11. A circuit arrangement as claimed in claim 10 wherein the second memory cell comprises an input, an output, means comprising a first switch which is conductive during a second portion of a sample period for connecting the input of the second memory cell to the main current conducting path of a second transistor, means comprising a second switch which is conductive during the second portion for connecting a junction of the first switch and the main current conducting path of the second transistor to a current maintaining means, and means comprising a third switch which is conductive during a first portion of the sampling period which does not overlap the second portion for connecting the main current conducting path of the second transistor to the output of the second memory cell, an output current from the current memory module being available when the third switch of the second memory cell is conductive.
12. A circuit arrangement as claimed in any of claim 9 to 11 wherein at least one comprises a field effect transistor and the current maintaining means comprises a capacitor connected between the gate and source electrodes of the transistor.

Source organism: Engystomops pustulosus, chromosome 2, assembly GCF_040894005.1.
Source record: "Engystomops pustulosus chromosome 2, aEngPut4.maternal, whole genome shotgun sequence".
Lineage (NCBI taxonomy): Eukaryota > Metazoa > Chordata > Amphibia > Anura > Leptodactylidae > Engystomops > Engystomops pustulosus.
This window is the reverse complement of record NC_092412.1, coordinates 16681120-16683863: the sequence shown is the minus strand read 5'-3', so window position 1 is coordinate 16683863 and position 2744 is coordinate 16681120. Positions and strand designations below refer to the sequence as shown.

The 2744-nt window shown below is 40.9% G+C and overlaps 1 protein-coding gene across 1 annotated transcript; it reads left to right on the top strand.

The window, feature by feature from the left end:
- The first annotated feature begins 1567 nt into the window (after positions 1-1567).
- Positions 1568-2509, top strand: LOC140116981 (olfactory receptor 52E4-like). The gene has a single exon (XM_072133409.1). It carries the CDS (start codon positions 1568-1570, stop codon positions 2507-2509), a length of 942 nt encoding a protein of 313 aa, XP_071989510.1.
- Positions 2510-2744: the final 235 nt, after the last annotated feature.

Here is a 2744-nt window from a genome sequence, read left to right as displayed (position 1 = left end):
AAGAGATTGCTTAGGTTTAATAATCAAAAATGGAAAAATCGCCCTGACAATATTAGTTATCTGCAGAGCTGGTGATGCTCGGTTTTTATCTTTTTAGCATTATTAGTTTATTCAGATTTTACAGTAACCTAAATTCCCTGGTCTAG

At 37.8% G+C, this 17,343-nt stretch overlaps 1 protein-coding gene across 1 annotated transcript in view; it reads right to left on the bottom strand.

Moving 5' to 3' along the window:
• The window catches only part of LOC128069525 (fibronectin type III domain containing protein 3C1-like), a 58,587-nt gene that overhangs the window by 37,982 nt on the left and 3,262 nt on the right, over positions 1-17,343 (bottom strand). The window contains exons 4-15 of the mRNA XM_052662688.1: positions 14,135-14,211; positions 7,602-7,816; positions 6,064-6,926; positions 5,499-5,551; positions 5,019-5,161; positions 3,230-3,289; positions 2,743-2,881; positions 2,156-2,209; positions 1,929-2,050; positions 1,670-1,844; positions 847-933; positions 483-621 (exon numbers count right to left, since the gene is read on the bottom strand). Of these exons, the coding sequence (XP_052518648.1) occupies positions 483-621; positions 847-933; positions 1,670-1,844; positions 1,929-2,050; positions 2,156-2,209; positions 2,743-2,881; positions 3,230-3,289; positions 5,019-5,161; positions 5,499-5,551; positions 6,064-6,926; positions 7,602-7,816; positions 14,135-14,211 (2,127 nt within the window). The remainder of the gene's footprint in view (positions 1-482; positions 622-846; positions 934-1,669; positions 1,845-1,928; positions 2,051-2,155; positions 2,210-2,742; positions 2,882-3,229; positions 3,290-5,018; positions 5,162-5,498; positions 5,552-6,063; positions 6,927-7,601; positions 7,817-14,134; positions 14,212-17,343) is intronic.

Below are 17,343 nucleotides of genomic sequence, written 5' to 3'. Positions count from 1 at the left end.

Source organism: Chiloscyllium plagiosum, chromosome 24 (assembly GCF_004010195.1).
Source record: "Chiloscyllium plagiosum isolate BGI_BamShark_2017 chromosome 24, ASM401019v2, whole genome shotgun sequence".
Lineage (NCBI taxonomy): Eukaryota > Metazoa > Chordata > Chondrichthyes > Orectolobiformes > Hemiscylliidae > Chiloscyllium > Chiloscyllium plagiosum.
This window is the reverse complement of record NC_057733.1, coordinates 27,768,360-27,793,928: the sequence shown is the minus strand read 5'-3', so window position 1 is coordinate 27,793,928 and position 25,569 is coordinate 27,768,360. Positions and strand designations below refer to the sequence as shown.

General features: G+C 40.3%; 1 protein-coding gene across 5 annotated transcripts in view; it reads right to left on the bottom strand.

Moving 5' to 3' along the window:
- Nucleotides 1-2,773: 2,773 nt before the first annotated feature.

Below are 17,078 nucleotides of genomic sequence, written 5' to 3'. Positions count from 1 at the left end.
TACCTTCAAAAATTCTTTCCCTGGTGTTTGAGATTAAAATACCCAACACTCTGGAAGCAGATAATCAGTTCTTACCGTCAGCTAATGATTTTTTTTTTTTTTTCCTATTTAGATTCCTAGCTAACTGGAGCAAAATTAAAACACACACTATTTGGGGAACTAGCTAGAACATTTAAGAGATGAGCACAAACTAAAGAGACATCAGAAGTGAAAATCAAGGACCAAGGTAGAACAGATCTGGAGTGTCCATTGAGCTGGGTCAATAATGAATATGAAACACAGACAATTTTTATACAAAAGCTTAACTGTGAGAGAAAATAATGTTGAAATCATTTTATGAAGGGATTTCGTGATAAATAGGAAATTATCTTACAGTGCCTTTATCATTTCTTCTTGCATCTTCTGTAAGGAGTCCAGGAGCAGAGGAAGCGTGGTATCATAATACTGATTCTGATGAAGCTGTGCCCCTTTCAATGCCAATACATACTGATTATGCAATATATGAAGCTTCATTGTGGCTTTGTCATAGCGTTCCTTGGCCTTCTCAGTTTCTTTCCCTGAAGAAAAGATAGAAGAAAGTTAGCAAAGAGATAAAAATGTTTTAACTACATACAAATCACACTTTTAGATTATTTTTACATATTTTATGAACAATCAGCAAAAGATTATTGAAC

13. A circuit arrangement as claimed in claim 12 wherein the capacitor comprises the gate-source capacitance of the transistor.
14. A circuit arrangement as claimed in any of claims 9 to 11 further comprising means for feeding a bias current to the input of the first memory cell, means for drawing a corresponding bias current from the output of the second memory cell, and a third memory cell, said third memory cell being connected in the current memory module so as to store the bias current fed into the input of the first memory cell for subtraction from the output current provided by the second memory cell.
15. A circuit arrangement as claimed in any of the claims 9 to 11 wherein the second memory cell has one or more further outputs.